Tracking Behavioral, Morphological and Transcriptomic Changes in Tauopathy Mouse Model | Aging-US



November 15, 2023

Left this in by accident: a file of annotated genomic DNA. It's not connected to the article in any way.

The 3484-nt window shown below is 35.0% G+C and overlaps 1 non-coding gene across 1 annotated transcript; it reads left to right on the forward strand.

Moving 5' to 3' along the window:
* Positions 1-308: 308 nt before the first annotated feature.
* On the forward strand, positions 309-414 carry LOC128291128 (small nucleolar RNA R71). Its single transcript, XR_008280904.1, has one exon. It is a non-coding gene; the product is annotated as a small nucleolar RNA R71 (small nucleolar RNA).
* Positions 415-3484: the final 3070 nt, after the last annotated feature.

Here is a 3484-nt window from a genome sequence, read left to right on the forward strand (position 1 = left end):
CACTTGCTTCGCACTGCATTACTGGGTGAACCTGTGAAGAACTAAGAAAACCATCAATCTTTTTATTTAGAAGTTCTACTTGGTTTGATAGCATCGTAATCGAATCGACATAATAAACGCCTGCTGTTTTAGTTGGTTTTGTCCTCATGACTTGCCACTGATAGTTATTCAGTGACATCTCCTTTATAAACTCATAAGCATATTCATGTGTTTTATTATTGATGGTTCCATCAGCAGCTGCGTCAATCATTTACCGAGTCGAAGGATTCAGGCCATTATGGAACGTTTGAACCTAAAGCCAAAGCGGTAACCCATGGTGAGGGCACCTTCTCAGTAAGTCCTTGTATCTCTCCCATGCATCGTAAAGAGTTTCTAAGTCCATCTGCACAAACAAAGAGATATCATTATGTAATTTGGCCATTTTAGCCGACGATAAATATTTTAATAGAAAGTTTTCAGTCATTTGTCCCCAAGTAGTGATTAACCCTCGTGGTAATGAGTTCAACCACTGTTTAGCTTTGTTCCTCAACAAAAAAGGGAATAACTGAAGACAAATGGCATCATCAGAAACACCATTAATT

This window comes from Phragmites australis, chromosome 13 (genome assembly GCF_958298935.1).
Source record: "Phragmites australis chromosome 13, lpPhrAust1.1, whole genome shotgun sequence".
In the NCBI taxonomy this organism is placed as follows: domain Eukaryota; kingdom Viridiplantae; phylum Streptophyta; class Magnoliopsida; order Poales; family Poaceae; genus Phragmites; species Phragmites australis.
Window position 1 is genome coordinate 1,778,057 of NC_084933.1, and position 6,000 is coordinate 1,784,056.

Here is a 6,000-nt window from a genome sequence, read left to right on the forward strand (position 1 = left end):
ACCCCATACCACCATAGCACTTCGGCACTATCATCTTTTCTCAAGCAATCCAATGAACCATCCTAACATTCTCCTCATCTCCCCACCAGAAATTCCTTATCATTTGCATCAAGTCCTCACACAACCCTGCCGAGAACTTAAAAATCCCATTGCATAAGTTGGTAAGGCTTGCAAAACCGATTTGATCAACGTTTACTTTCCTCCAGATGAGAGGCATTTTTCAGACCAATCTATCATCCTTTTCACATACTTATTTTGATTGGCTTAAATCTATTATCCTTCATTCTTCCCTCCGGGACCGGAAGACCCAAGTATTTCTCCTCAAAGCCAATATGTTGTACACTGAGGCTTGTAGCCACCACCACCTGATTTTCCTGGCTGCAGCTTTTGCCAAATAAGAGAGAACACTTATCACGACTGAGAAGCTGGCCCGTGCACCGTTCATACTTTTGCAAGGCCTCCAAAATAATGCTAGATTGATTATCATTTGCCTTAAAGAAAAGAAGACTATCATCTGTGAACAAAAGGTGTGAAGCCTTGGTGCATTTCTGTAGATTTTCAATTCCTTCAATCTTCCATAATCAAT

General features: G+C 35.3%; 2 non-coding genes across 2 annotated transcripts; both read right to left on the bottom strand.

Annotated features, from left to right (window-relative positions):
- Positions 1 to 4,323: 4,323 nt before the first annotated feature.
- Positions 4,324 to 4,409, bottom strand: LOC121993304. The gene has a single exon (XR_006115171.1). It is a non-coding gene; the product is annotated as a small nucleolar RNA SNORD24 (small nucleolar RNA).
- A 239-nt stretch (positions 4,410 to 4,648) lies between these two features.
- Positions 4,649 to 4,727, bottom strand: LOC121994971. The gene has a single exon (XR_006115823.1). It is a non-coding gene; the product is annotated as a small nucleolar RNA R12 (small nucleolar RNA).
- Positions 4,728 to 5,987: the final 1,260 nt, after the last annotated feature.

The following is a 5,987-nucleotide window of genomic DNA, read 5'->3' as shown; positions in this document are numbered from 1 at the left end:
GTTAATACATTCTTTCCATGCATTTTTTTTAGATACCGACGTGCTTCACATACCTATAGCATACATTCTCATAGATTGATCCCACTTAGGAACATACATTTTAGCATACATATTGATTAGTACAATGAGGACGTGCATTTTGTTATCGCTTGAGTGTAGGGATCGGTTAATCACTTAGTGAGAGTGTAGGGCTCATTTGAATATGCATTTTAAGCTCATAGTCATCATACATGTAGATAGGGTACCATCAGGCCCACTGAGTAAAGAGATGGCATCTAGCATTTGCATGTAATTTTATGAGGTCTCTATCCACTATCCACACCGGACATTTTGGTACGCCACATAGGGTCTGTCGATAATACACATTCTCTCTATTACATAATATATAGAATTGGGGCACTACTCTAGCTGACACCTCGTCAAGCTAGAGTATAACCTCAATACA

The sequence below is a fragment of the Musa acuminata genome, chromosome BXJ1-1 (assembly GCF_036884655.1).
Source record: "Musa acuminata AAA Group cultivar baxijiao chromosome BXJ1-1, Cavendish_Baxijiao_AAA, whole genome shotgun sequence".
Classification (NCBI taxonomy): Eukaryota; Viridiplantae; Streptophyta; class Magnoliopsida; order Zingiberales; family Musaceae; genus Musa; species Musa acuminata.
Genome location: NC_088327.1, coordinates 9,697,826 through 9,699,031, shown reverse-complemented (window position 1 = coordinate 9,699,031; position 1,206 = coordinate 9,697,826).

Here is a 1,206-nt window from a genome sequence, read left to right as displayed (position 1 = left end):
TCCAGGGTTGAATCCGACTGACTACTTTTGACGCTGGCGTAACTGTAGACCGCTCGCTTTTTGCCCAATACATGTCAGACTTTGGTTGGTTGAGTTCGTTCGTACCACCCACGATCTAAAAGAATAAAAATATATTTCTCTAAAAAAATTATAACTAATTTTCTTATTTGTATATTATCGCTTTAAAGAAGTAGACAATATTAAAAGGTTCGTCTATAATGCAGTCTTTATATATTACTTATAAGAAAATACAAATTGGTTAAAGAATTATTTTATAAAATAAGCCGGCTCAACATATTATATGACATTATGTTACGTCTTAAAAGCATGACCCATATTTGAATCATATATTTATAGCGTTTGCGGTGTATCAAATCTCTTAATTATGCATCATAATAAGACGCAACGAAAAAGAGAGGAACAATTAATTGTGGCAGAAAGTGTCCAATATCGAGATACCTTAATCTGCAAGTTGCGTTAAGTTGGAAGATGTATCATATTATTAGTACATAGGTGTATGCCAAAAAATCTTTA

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  • Aging-US published this research paper as the #cover for Volume 15, Issue 21, entitled, "Longitudinal characterization of behavioral, morphological and transcriptomic changes in a tauopathy mouse model" by researchers from the Department of Physiology and Biophysics, State University of New York at Buffalo, Jacobs School of Medicine and Biomedical Sciences, Buffalo, NY. DOI - Corresponding author - Zhen Yan - Abstract Neurodegenerative disorders, such as Alzheimer’s disease (AD), have the gradual onset of neurobiological changes preceding clinical diagnosis by decades. To elucidate how brain dysfunction proceeds in neurodegenerative disorders, we performed longitudinal characterization of behavioral, morphological, and transcriptomic changes in a tauopathy mouse model, P301S transgenic mice. P301S mice exhibited cognitive deficits as early as 3 months old, and deficits in social preference and social cognition at 5–6 months. They had a significant decrease of arborization in basal dendrites of hippocampal pyramidal neurons from 3 months and apical dendrites of PFC pyramidal neurons at 9 months. Transcriptomic analysis of genome-wide changes revealed the enrichment of synaptic gene upregulation at 3 months of age, while most of these synaptic genes were downregulated in PFC and hippocampus of P301S mice at 9 months. These time-dependent changes in gene expression may lead to progressive alterations of neuronal structure and function, resulting in the manifestation of behavioral symptoms in tauopathies. Sign up for free Altmetric alerts about this article - Subscribe for free publication alerts from Aging - Keywords - aging, Alzheimer’s disease, tau, cognitive behaviors, transcriptomic, neuronal morphology About Aging-US Launched in 2009, Aging-US publishes papers of general interest and biological significance in all fields of aging research and age-related diseases, including cancer—and now, with a special focus on COVID-19 vulnerability as an age-dependent syndrome. Topics in Aging-US go beyond traditional gerontology, including, but not limited to, cellular and molecular biology, human age-related diseases, pathology in model organisms, signal transduction pathways (e.g., p53, sirtuins, and PI-3K/AKT/mTOR, among others), and approaches to modulating these signaling pathways. Please visit our website at​​ and connect with us: SoundCloud - Facebook - Twitter - Instagram - YouTube - LinkedIn - Pinterest - Media Contact 18009220957 MEDIA@IMPACTJOURNALS.COM


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